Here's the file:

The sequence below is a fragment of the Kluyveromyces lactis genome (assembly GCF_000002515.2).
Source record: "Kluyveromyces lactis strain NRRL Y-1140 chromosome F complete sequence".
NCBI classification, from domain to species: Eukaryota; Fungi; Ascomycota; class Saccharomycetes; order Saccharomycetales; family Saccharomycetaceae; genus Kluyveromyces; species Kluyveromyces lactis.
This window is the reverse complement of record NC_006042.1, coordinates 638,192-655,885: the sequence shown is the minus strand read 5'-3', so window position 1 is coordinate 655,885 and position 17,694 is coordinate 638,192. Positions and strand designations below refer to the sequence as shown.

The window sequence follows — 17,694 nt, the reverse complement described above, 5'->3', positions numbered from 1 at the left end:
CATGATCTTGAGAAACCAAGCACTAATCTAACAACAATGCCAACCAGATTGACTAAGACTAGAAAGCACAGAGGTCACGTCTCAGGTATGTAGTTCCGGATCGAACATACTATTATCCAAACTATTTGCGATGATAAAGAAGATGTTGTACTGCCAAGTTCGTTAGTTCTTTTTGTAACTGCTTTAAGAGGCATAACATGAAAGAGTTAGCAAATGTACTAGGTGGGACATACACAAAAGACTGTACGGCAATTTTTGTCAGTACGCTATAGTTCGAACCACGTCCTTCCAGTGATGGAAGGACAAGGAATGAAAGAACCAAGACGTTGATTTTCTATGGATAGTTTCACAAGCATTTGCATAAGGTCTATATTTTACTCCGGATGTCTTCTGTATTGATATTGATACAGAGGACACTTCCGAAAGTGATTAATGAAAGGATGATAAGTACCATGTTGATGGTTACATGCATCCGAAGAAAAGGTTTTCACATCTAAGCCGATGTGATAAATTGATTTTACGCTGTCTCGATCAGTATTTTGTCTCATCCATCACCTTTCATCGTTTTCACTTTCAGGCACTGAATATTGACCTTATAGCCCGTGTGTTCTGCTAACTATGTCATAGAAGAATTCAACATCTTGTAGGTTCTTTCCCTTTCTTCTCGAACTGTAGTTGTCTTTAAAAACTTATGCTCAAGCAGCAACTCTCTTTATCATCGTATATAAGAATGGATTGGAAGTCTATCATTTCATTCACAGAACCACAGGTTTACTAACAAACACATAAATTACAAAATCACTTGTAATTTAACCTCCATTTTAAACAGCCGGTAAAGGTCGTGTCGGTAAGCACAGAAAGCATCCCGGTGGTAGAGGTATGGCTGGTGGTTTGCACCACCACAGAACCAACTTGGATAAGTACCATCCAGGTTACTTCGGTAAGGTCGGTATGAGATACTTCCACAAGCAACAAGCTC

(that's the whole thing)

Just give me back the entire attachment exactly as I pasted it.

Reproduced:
The sequence below is a fragment of the Kluyveromyces lactis genome (assembly GCF_000002515.2).
Source record: "Kluyveromyces lactis strain NRRL Y-1140 chromosome F complete sequence".
NCBI classification, from domain to species: Eukaryota; Fungi; Ascomycota; class Saccharomycetes; order Saccharomycetales; family Saccharomycetaceae; genus Kluyveromyces; species Kluyveromyces lactis.
This window is the reverse complement of record NC_006042.1, coordinates 638,192-655,885: the sequence shown is the minus strand read 5'-3', so window position 1 is coordinate 655,885 and position 17,694 is coordinate 638,192. Positions and strand designations below refer to the sequence as shown.

The window sequence follows — 17,694 nt, the reverse complement described above, 5'->3', positions numbered from 1 at the left end:
CATGATCTTGAGAAACCAAGCACTAATCTAACAACAATGCCAACCAGATTGACTAAGACTAGAAAGCACAGAGGTCACGTCTCAGGTATGTAGTTCCGGATCGAACATACTATTATCCAAACTATTTGCGATGATAAAGAAGATGTTGTACTGCCAAGTTCGTTAGTTCTTTTTGTAACTGCTTTAAGAGGCATAACATGAAAGAGTTAGCAAATGTACTAGGTGGGACATACACAAAAGACTGTACGGCAATTTTTGTCAGTACGCTATAGTTCGAACCACGTCCTTCCAGTGATGGAAGGACAAGGAATGAAAGAACCAAGACGTTGATTTTCTATGGATAGTTTCACAAGCATTTGCATAAGGTCTATATTTTACTCCGGATGTCTTCTGTATTGATATTGATACAGAGGACACTTCCGAAAGTGATTAATGAAAGGATGATAAGTACCATGTTGATGGTTACATGCATCCGAAGAAAAGGTTTTCACATCTAAGCCGATGTGATAAATTGATTTTACGCTGTCTCGATCAGTATTTTGTCTCATCCATCACCTTTCATCGTTTTCACTTTCAGGCACTGAATATTGACCTTATAGCCCGTGTGTTCTGCTAACTATGTCATAGAAGAATTCAACATCTTGTAGGTTCTTTCCCTTTCTTCTCGAACTGTAGTTGTCTTTAAAAACTTATGCTCAAGCAGCAACTCTCTTTATCATCGTATATAAGAATGGATTGGAAGTCTATCATTTCATTCACAGAACCACAGGTTTACTAACAAACACATAAATTACAAAATCACTTGTAATTTAACCTCCATTTTAAACAGCCGGTAAAGGTCGTGTCGGTAAGCACAGAAAGCATCCCGGTGGTAGAGGTATGGCTGGTGGTTTGCACCACCACAGAACCAACTTGGATAAGTACCATCCAGGTTACTTCGGTAAGGTCGGTATGAGATACTTCCACAAGCAACAAGCTC